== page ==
|Record of births of Rowland and Elizabeth Bradbury's first four children, Falmouth, Maine|
In 1743, war with France appeared imminent. In anticipation of possible French-encouraged attacks by the local Indian tribes, the settlement's fort was enlarged, and Capt. Jabez Bradbury – Rowland's older brother and Ann's uncle – was appointed commander of the garrison,3 a post he held throughout much of the ensuing French and Indian Wars.
Ten years later, during a period of relative peace, General Waldo recruited a new group of settlers for St. Georges amongst the Scots of Stirling and Glasgow. Among the new emigrants was a 19-year-old unmarried cooper named John Kirkpatrick.4
No sooner had the new settlers built their initial log huts than hostilities with the Indians resumed, and the townspeople took refuge in the newly enlarged fort. The attacks, scalpings, kidnappings, and other depredations continued throughout the next few years. Eventually, though, there must have come an occasional lull in the hostilities, because sometime before Capt. Bradbury resigned his commission in August of 1757,5 two of his nieces – Ann and her older sister Mary – paid a visit to the settlement.
In the course of that visit, the two young ladies "became acquainted with two young men in the garrison," John Kirkpatrick and John Boggs6 – well enough acquainted to marry them both and settle down in Upper St. Georges (incorporated in 1776 as the town of Warren) to raise their families.
|John Kilpatrick and Ann Bradbury marriage, 1758|
Ann outlived her husband by nearly 32 years, and four of her children, dying 19 Jan 1817 in Warren.8 Her burial place is unknown, but it may possibly be in the Old Settlers' Cemetery where John is supposed to be buried. (Most of the graves are unmarked, or marked only with a fieldstone; the handful of stones with inscriptions are now mostly worn to unreadability.)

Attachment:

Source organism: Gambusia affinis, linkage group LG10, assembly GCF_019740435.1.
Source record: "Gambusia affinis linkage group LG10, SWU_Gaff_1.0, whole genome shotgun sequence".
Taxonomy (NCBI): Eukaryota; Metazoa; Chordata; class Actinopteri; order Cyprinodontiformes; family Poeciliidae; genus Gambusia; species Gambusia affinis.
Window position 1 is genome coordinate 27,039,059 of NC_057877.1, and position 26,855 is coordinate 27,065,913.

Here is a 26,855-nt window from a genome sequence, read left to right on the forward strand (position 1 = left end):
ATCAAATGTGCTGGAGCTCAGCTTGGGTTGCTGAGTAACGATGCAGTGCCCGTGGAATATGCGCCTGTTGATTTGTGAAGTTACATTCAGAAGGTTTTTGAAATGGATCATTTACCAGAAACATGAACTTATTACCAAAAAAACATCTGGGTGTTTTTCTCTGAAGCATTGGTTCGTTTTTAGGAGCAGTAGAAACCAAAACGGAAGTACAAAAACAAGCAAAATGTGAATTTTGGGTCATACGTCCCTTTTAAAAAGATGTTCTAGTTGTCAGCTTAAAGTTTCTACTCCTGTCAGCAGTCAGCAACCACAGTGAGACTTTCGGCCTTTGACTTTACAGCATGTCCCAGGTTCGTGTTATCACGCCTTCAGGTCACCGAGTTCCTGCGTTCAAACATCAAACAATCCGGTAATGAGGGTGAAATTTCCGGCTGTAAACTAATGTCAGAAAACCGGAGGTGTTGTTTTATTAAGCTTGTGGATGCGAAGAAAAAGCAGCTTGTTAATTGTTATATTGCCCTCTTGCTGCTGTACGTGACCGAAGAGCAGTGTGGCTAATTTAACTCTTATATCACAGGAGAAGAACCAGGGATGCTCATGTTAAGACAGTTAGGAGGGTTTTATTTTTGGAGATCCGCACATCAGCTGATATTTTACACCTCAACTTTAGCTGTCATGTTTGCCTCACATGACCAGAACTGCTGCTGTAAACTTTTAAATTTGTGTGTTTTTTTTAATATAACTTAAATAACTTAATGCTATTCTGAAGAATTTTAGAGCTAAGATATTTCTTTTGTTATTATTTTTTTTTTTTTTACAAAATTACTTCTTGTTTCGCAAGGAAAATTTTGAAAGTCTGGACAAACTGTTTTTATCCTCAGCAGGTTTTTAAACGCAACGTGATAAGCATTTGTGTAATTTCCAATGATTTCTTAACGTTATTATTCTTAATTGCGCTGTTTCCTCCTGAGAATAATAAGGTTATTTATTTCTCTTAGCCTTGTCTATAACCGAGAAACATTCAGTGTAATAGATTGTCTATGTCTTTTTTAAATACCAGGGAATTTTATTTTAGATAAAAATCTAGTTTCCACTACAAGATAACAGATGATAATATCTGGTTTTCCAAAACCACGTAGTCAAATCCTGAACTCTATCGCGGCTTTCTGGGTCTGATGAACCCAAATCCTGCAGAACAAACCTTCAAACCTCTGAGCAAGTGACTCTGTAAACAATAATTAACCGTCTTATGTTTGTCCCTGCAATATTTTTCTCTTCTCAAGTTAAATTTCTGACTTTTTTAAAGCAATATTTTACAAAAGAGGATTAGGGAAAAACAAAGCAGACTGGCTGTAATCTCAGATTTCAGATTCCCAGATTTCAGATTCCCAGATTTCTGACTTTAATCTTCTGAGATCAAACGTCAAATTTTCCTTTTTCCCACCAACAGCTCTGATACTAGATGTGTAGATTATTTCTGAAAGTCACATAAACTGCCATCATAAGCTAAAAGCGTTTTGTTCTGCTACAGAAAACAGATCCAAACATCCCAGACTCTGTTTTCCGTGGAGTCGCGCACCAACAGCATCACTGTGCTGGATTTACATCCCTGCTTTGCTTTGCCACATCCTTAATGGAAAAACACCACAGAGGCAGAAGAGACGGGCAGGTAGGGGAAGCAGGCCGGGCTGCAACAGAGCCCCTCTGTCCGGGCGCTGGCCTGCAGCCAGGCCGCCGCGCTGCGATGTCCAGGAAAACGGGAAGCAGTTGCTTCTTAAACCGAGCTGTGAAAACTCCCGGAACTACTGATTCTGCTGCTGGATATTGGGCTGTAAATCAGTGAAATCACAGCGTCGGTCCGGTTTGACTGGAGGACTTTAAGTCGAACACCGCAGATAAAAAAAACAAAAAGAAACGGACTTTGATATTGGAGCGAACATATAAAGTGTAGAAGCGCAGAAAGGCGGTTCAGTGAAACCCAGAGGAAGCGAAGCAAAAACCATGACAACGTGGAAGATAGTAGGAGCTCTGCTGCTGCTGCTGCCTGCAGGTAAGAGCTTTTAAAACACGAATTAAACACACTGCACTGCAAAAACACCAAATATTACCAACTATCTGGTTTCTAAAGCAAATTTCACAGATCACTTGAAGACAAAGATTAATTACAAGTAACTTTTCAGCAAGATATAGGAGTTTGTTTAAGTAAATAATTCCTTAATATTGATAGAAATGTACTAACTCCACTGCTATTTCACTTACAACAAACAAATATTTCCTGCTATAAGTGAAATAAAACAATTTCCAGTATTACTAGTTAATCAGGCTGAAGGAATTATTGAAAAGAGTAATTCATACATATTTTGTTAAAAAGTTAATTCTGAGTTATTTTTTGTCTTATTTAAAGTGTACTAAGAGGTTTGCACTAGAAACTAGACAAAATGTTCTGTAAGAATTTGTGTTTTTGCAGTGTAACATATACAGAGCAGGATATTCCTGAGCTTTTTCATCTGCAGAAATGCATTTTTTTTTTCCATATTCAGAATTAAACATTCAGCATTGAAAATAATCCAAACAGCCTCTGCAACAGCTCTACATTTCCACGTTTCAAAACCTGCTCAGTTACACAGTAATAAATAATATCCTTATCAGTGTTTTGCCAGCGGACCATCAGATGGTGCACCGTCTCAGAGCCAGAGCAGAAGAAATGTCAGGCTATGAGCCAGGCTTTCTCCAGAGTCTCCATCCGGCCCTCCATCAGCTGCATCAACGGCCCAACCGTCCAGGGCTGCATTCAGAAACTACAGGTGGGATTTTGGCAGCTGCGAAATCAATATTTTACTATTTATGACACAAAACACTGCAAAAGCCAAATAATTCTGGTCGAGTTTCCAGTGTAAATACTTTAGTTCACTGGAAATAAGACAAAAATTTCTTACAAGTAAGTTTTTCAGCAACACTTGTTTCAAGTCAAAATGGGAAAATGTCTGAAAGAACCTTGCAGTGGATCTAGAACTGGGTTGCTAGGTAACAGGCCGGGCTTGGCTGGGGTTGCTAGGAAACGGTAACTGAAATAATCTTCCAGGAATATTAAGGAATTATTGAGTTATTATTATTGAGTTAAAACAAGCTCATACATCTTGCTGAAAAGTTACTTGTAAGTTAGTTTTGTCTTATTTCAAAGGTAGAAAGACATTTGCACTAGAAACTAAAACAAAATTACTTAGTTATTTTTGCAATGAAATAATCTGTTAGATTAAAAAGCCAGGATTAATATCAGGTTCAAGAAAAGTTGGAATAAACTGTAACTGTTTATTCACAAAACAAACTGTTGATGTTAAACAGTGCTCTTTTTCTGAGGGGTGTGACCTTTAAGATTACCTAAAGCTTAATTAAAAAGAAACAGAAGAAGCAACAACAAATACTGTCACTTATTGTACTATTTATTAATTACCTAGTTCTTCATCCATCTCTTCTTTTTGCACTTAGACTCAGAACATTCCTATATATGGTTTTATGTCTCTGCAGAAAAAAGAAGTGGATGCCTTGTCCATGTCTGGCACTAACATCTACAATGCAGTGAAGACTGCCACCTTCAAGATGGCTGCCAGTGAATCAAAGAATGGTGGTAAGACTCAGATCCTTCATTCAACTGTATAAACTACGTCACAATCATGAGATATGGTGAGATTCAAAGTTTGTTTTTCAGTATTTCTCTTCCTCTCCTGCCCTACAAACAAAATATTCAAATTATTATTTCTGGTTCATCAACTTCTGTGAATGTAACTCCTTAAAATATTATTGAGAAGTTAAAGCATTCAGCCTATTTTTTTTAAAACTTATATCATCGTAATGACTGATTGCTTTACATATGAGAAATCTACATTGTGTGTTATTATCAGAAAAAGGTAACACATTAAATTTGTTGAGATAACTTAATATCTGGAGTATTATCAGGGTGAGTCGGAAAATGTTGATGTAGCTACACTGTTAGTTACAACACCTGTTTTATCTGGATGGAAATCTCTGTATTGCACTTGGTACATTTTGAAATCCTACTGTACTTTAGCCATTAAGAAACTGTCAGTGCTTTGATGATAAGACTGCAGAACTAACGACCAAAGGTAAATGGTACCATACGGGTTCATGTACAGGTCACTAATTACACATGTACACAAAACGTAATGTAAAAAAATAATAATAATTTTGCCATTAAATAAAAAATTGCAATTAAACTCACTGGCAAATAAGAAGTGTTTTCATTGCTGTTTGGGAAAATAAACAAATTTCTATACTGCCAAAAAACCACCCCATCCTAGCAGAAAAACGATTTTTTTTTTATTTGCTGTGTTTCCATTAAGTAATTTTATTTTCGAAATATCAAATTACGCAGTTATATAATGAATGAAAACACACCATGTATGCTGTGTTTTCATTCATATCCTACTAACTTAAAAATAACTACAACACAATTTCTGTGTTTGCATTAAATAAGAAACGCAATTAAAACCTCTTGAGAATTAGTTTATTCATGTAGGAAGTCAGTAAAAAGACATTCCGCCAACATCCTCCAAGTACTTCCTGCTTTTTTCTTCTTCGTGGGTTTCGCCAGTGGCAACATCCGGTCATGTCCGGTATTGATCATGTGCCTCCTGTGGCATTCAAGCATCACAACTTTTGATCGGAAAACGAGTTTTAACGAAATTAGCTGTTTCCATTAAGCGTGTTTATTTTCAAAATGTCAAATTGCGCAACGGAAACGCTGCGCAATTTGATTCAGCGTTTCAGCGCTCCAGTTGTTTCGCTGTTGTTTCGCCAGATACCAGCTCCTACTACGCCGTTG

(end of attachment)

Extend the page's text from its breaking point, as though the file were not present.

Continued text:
Ann Bradbury was the great-great-granddaughter of Thomas Bradbury, who had come to Maine from England in 1634 as the land-agent of Sir Ferdinando Gorges, and Mary (Perkins) Bradbury, who was convicted of witchcraft in 1692 but never executed.9 Somewhat coincidentally, Ann was also a first cousin twice removed (through her paternal grandmother Mariah Cotton) of Rev. Cotton Mather, the New England Puritan minister who was considered a major instigator of Salem witch trials.10
(Note: This post is in response to Amy Johnson Crow's "52 Ancestors in 52 Weeks" challenge at No Story Too Small.)
- “Records of Falmouth (Now Portland), Maine”, The New England Historical and Genealogical Register (Boston: New England Historic Genealogical Society, 1860), 14:143; database and digital images, New England Historic Genealogical Society, AmericanAncestors.org (http://www.americanancestors.org : accessed 31 Jan 2014).
- Cyrus Eaton, Annals of the Town of Warren, in Knox County, Maine, Second Edition (Hallowell [Maine]: Masters & Livermore, 1877), p. 58; digital images, Google Books (http://books.google.com/books : accessed 11 Dec 2010).
- Eaton, p. 71.
- Eaton, pp. 90-93.
- Eaton, p. 114.
- Eaton, p. 115.
- “Maine, Marriage Records, 1705-1922,” database and digital images, Ancestry.com (http://search.ancestry.com/search : accessed 12 Jan 2014), John Kilpatrick [sic] and Ann Bradbury, 1758.
- Eaton, p. 566.
- John Brooks Threlfall, The Ancestry of Thomas Bradbury (1611-1695) and his wife Mary (Perkins) Bradbury, 2nd ed. (Madison, Wisconsin: the author, 1995), p. 1.
- John Wingate Thornton, "Genealogy of the Cotton Family," The New England Historical and Genealogical Register (Boston: New England Historic Genealogical Society, 1847), 1:164-166; database and digital images, New England Historic Genealogical Society, AmericanAncestors.org (http://www.americanancestors.org : accessed 1 Feb 2014).